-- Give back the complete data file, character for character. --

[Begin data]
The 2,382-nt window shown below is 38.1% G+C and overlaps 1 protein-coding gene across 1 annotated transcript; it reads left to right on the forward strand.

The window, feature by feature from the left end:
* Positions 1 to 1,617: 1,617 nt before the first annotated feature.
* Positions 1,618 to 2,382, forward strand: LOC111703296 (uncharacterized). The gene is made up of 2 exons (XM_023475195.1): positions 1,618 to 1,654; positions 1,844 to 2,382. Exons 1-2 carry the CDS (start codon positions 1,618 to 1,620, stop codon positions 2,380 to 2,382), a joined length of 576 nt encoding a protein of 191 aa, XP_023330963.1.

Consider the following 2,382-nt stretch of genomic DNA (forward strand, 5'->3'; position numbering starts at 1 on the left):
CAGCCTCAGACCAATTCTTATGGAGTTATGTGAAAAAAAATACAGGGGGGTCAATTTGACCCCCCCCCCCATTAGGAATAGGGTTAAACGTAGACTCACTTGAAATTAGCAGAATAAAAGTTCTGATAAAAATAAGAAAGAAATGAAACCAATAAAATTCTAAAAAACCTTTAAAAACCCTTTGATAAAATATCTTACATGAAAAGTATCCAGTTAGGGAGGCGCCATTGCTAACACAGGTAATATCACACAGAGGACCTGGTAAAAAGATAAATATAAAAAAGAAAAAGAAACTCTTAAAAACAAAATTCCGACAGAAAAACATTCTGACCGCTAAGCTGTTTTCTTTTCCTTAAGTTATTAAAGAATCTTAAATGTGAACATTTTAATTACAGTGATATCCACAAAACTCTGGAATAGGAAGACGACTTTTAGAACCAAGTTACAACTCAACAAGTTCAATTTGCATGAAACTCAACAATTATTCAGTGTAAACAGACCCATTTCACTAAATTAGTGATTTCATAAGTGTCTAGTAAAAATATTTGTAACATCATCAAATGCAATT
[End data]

The 2,382-nt window shown below is 38.1% G+C and overlaps 1 protein-coding gene across 1 annotated transcript; it reads left to right on the forward strand.

The window, feature by feature from the left end:
* Positions 1 to 1,617: 1,617 nt before the first annotated feature.
* Positions 1,618 to 2,382, forward strand: LOC111703296 (uncharacterized). The gene is made up of 2 exons (XM_023475195.1): positions 1,618 to 1,654; positions 1,844 to 2,382. Exons 1-2 carry the CDS (start codon positions 1,618 to 1,620, stop codon positions 2,380 to 2,382), a joined length of 576 nt encoding a protein of 191 aa, XP_023330963.1.

Consider the following 2,382-nt stretch of genomic DNA (forward strand, 5'->3'; position numbering starts at 1 on the left):
CAGCCTCAGACCAATTCTTATGGAGTTATGTGAAAAAAAATACAGGGGGGTCAATTTGACCCCCCCCCCCATTAGGAATAGGGTTAAACGTAGACTCACTTGAAATTAGCAGAATAAAAGTTCTGATAAAAATAAGAAAGAAATGAAACCAATAAAATTCTAAAAAACCTTTAAAAACCCTTTGATAAAATATCTTACATGAAAAGTATCCAGTTAGGGAGGCGCCATTGCTAACACAGGTAATATCACACAGAGGACCTGGTAAAAAGATAAATATAAAAAAGAAAAAGAAACTCTTAAAAACAAAATTCCGACAGAAAAACATTCTGACCGCTAAGCTGTTTTCTTTTCCTTAAGTTATTAAAGAATCTTAAATGTGAACATTTTAATTACAGTGATATCCACAAAACTCTGGAATAGGAAGACGACTTTTAGAACCAAGTTACAACTCAACAAGTTCAATTTGCATGAAACTCAACAATTATTCAGTGTAAACAGACCCATTTCACTAAATTAGTGATTTCATAAGTGTCTAGTAAAAATATTTGTAACATCATCAAATGCAATT